Trump's Treasury Secretary Tried It, But Auntie Maxine Finished It (And Him)

Trump's Treasury Secretary Tried It, But Auntie Maxine Finished It (And Him)

Trump's Treasury Secretary Tried It, But Auntie Maxine Finished It (And Him)

The Trump administration will miss a Wednesday deadline set by congressional Democrats demanding to see President Donald Trump's tax returns, the treasury secretary said.

"The committee's request raises serious issues concerning the constitutional scope of Congressional investigative authority, the legitimacy of the asserted legislative goal, and the constitutional rights of American citizens", Mnuchin added in the letter. We have noted before, though, that experts say tax returns can be released even when an individual is under audit.

Mnuchin told a House panel that he personally has not had any communications with the president or his top staff about the department's decision on whether to provide Trump's tax returns under a almost century-old law that says the Treasury Department "shall furnish" them when requested by top lawmakers.

Treasury Secretary Steven Mnuchin clashed with Maxine Waters, the chairwoman of the House Financial Services Committee, bickering with her about ending a hearing on Tuesday after more than three hours of testimony and about whether he would return to the panel.

Trump nearly immediately said he opposed the request, and one of his lawyers, William Consovoy, on Friday asked the Treasury Department and IRS to withhold the returns until the Justice Department issues an opinion on whether the request is legal.

Yesterday, Steven Mnuchin went to Capitol Hill to give the Treasury Secretary's annual testimony on the state of the worldwide financial system.

Asked by reporters after the hearing if Treasury would meet the deadline, Mnuchin said, "In general, we try to accommodate these requests".

Mnuchin, speaking on CNBC television, said that progress continues to be made in the talks, including a "productive" call with China's Vice Premier Liu He on Tuesday night.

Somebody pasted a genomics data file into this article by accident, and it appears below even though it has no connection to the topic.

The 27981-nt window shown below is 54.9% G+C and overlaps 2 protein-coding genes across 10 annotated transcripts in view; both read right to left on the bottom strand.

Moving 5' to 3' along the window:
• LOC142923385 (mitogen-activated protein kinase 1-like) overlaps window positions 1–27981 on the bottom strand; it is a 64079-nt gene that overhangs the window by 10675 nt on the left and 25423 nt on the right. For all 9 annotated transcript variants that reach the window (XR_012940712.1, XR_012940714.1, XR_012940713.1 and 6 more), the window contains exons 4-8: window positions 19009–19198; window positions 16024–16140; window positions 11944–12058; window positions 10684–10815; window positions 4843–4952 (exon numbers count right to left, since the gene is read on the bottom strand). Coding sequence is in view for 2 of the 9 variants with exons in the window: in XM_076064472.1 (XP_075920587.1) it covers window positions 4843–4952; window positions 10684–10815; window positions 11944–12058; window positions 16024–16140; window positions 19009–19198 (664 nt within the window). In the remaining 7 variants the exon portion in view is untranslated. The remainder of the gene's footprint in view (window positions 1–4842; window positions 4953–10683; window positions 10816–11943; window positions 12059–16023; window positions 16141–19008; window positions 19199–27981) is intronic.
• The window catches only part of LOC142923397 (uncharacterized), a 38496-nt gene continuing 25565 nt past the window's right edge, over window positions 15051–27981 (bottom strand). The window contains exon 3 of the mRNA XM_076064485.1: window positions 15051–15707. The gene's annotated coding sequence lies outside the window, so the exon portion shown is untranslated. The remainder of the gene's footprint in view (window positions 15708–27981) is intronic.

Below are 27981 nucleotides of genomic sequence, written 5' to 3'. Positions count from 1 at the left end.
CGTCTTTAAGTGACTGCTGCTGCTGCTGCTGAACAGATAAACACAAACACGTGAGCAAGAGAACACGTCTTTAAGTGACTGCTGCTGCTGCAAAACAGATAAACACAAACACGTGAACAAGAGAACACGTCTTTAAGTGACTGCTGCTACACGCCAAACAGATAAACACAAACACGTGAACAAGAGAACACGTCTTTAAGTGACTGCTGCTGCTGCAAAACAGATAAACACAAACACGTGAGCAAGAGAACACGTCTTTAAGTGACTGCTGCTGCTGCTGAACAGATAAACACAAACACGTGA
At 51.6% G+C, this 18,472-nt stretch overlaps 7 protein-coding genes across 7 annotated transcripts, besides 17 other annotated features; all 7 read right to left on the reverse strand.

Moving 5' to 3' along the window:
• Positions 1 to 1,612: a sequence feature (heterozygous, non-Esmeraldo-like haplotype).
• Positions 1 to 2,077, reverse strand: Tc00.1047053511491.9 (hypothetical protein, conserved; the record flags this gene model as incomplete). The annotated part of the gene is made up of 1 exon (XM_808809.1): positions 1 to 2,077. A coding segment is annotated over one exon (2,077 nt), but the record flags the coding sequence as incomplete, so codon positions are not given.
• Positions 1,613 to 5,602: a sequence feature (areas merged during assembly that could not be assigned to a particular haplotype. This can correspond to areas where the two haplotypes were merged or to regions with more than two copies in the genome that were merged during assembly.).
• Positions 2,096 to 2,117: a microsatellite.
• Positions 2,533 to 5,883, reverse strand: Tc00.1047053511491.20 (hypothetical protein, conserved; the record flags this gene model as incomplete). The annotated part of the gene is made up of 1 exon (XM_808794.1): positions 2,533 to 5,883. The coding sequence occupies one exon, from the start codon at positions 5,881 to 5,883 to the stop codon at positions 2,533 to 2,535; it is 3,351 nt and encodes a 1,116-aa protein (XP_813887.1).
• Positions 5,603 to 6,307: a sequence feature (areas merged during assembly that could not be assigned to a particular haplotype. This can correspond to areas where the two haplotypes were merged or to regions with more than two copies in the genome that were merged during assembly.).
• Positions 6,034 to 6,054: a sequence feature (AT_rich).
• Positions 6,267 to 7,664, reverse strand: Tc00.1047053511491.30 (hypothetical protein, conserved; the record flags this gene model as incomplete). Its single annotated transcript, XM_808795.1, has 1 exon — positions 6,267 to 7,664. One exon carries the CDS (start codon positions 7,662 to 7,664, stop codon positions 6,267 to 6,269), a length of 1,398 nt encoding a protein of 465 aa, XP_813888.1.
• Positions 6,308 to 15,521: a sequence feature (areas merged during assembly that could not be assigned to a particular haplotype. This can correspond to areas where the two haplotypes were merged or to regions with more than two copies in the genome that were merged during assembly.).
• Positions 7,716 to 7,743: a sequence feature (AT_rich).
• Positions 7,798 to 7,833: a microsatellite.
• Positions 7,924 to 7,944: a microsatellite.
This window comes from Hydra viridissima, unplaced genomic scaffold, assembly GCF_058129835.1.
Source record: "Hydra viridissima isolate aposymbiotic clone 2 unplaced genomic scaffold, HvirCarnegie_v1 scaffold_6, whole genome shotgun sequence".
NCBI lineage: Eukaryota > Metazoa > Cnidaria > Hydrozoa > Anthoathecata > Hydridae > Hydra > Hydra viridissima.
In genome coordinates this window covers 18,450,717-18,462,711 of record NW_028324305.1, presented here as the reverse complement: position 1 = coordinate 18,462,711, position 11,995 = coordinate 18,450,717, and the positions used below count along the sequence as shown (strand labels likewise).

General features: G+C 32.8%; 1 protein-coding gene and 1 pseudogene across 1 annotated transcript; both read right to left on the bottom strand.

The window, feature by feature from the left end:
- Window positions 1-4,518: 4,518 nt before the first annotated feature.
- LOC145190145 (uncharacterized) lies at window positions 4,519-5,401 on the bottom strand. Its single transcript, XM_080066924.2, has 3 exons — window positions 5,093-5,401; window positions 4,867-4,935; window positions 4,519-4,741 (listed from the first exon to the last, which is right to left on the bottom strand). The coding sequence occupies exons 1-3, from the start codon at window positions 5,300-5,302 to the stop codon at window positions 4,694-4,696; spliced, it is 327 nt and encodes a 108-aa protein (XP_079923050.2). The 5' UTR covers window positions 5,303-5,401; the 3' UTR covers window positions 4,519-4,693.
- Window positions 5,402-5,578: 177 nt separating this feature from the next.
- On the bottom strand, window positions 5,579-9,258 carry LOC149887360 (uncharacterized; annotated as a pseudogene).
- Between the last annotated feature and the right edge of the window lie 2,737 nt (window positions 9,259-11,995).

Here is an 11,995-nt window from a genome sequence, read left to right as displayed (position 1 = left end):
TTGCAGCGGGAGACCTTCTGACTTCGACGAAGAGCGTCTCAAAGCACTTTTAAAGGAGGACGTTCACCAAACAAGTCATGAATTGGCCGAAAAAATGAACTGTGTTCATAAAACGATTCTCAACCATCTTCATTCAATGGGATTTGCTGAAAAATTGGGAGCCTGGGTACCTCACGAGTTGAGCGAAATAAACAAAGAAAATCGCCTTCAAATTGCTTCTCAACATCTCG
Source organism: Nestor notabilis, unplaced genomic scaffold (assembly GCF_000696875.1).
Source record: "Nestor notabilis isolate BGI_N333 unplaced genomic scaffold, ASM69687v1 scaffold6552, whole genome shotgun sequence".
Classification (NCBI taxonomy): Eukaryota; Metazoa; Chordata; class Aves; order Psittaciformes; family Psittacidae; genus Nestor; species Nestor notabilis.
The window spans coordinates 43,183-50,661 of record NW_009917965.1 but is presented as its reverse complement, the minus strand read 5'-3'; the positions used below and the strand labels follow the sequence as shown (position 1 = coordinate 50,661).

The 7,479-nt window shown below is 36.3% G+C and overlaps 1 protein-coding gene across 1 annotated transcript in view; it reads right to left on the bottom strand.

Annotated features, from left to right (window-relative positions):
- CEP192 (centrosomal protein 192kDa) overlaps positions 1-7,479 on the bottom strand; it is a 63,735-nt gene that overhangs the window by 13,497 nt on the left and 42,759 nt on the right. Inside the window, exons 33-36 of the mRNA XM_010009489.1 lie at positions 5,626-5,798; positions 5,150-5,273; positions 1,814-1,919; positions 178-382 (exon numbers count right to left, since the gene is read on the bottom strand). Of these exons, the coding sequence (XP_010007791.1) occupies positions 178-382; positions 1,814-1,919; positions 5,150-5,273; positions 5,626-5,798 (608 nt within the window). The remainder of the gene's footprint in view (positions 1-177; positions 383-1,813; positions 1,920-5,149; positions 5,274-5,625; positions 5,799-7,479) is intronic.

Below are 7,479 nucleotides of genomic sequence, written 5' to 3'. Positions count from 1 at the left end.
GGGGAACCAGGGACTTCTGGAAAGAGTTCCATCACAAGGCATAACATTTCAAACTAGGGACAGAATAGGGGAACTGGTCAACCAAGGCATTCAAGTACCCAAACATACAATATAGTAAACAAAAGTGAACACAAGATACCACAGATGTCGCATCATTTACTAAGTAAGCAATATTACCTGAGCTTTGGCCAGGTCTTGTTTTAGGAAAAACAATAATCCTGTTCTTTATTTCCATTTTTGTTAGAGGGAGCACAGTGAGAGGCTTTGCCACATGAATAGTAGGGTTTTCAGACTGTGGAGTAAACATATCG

Trump has broken with tradition by not voluntarily releasing his tax returns. In his statement late Wednesday, the Democratic chairman indicated he would seek legal advice to make an "appropriate response" to the IRS "in the coming days".

"I am unable to discuss that with you at this moment", Rettig told CNN after the hearing.

Rettig added that he has not either been directly or indirectly asked not to comply with Neal's request to turn over the returns from inside the White House or elsewhere. Those attachments would contain more information, though still not as much as a release of Trump's full federal tax return. House Democrats are at a party retreat in the Virginia suburbs of Washington.

Neal has adopted a methodical approach to seeking Trump's returns.

Mnuchin told lawmakers that his department will "follow the law" but hasn't shared the department's interpretation of the statute. "The timing is yet to be determined, we're looking at what the precise steps would be", said Democrat Dan Kildee, a committee member and chief deputy whip of the Democratic Caucus".

Rep. Bishop: "If anybody's tax return is under audit, is there a rule that would prohibit that taxpayer from releasing it?" Of course, most tax attorneys don't represent presidents or people running for the White House.

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